The pressure pulses in the flow of the hydraulic fluid generated by vibration generator 7 are transmitted to hydraulic cylinder 11 to result in oscillating vibrations of mixing tool 8 superimposed on the back and forth movements thereof. The friction-reducing effect on the mixture material acts particularly adjacent the bottom of the drum, whereat the greatest amount of the mixture material is contained during the mixing process.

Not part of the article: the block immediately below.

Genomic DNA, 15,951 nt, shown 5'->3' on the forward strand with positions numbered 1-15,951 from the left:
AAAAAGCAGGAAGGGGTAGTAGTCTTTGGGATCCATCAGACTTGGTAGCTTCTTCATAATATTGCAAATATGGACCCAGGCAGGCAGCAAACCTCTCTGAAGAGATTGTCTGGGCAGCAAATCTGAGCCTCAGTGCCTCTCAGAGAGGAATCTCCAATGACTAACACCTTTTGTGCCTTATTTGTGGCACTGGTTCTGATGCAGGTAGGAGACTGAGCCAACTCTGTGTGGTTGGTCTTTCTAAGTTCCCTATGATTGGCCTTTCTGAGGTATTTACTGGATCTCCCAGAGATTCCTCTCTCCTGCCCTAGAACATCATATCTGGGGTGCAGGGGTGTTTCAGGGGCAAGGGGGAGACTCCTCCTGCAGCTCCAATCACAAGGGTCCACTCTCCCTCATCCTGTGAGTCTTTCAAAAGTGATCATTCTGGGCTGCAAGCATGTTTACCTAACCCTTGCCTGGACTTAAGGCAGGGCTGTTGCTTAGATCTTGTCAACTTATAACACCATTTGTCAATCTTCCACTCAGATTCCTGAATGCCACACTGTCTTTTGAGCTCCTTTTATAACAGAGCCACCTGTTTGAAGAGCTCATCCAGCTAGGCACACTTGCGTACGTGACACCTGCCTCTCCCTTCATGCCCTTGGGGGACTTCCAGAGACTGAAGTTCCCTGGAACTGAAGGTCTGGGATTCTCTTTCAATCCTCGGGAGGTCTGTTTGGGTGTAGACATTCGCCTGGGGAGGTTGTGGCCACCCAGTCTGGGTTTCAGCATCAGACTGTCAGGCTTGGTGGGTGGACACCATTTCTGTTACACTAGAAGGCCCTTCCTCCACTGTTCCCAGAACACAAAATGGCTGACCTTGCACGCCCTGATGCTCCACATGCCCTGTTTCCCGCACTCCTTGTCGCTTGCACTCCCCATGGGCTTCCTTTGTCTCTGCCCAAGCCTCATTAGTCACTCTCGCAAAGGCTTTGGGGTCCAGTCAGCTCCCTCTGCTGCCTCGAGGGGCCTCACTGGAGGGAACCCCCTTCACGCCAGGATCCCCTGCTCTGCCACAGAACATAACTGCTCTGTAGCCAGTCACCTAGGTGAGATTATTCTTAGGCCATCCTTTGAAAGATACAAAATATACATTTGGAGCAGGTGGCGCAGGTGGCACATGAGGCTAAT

FIG. 3 shows a mixer drum 1" provided with helical mixing elements 4 on its interior wall surface and containing, as in the case of mixer drum 1' in FIG. 2, a mixing tool 8 mounted for back and forth movement as indicated by double arrow B. A common hydraulic pressure source has a first branch leading to pump 6 of hydraulic system 12 associated to mixing tool 8. The components of hydraulic system 12 correspond to those of the system shown in FIG. 2. Hydraulic system 12 is operable to induce the back and forth mixing movements in tool 8 together with the superimposed vibrations. A second branch of the common hydraulic pressure source leads to hydraulic circuit 5 including a second hydraulic pump 6' , a separate vibration generator 7 and a hydraulic motor 2 connected to reduction gear 3 for rotating drum 1" and at the same time for inducing vibrations in the drum. The concrete mixer truck of FIG. 3 thus permits the mixing process to be carried out either solely by rotating and vibrating the drum, solely by actuating and vibrating the mixing tool, or by combined actuation of the drum and the mixing tool. The combined mixing movements and vibrations ensure a particularly good result of the mixing process, particularly in the case of difficult to mix materials, such as in a dry mixing process.